Artist: Alpha Blondy.
Personnel: Alpha Blondy (vocals) backed by his 13-piece Solar System band.
History: Alpha Blondy (the name translates as first bandit ) is being touted as the premier African reggae performer and as one of the most exciting new artists in the Jamaican-dominated genre.
Born Seydou Kone in 1953, Blondy was raised in the multi-cultural environment of the Ivory Coast. He absorbed Islamic traditions from his family, learned French by reading the Bible and picked up English in school. His early influences were soulmen Wilson Pickett and Otis Redding and, surprisingly, rockers like Jimi Hendrix, Creedence Clearwater Revival, Deep Purple and Pink Floyd.
Blondy spent three years in New York studying to be an English teacher in the early '70s but that goal went by the boards when he discovered Bob Marley and reggae. Blondy performed occasionally in Harlem clubs but also suffered a nervous breakdown and was hospitalized. He also spent time in a psychiatric institution in the Ivory Coast.
His performance on an Ivory Coast television show in 1981 prompted a local producer to take him into the studio to record his first album "Jah Glory." It became a huge success in Africa and Blondy cemented his popularity with four more albums and tours throughout Africa and Europe.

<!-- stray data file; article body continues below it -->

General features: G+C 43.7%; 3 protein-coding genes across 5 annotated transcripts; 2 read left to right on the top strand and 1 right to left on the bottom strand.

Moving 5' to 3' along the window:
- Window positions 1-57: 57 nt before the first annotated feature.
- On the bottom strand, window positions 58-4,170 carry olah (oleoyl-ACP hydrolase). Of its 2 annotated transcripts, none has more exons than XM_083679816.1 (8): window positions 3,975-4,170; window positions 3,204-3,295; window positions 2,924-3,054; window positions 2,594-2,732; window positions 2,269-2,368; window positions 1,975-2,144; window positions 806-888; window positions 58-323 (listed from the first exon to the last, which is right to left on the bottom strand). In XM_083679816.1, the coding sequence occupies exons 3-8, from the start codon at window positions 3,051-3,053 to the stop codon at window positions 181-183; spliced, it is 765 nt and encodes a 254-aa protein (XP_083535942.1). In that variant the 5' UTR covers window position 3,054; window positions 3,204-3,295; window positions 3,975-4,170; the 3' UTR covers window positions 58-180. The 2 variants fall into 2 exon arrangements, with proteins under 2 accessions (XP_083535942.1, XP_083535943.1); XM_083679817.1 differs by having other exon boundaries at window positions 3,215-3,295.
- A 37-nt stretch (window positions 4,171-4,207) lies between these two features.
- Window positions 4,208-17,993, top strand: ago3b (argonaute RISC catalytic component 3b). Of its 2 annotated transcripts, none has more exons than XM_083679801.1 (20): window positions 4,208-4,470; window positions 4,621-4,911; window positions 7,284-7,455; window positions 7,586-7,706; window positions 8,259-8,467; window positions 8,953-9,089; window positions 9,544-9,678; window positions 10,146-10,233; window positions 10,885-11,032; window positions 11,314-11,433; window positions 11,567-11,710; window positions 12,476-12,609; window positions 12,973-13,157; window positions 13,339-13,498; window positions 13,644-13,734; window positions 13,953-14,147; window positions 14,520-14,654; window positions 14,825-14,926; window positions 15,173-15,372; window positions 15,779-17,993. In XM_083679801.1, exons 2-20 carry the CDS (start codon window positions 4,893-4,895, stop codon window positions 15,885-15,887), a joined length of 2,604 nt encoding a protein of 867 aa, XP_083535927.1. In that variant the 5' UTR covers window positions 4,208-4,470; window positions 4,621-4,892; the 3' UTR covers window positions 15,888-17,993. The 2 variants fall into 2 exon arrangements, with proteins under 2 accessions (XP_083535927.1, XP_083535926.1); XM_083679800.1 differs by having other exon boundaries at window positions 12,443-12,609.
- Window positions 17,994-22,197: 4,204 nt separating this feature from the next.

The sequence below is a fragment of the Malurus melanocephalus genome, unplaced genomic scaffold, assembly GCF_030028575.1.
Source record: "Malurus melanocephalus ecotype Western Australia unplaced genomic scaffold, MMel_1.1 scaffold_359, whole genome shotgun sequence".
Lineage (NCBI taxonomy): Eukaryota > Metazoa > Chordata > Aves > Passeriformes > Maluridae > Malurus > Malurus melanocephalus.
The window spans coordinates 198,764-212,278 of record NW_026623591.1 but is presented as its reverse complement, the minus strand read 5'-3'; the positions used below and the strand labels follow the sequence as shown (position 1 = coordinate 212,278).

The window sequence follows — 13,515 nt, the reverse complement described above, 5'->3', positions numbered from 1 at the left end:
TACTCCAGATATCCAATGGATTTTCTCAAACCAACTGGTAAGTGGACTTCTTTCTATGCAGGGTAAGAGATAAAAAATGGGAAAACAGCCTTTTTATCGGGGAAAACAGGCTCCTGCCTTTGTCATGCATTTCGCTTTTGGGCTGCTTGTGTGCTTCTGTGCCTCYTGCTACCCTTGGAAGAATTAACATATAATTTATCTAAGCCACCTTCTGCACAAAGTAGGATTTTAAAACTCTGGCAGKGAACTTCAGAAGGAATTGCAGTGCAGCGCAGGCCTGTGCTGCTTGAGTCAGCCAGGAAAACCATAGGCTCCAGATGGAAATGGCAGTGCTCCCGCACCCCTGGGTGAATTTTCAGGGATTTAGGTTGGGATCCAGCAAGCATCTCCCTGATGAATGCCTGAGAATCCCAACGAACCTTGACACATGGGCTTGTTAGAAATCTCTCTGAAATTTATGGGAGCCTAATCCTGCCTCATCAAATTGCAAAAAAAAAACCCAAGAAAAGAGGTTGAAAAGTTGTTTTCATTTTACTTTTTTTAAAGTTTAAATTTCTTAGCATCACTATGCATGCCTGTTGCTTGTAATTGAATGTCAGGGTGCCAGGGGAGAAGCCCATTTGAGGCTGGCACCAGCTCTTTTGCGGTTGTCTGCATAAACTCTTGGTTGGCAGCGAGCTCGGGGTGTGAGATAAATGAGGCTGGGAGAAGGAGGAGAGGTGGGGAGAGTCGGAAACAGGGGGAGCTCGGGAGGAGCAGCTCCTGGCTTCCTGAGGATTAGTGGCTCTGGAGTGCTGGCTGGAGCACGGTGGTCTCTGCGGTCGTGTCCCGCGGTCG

Blondy's first American album, "Apartheid Is Nazism," was recorded in 1985 but was released only last year by Shanachie. His "Jerusalem" LP, due later this year on Shanachie, was recorded in Jamaica with backing from the Wailers.
Sound: There are some West African flavorings in Alpha Blondy's arrangements and multilingual slant but he is a committed reggae artist who displays a confident grasp of the fundamentals. His lightly textured voice recalls the non-firebrand side of Bob Marley and the title track of "Apartheid Is Nazism" (one of the LP's two songs in English) demonstrates he's not one to pull any punches. But there's a certain lack of snap that leaves the album more competent than truly gripping.
Shows: Variety Arts Center, Saturday.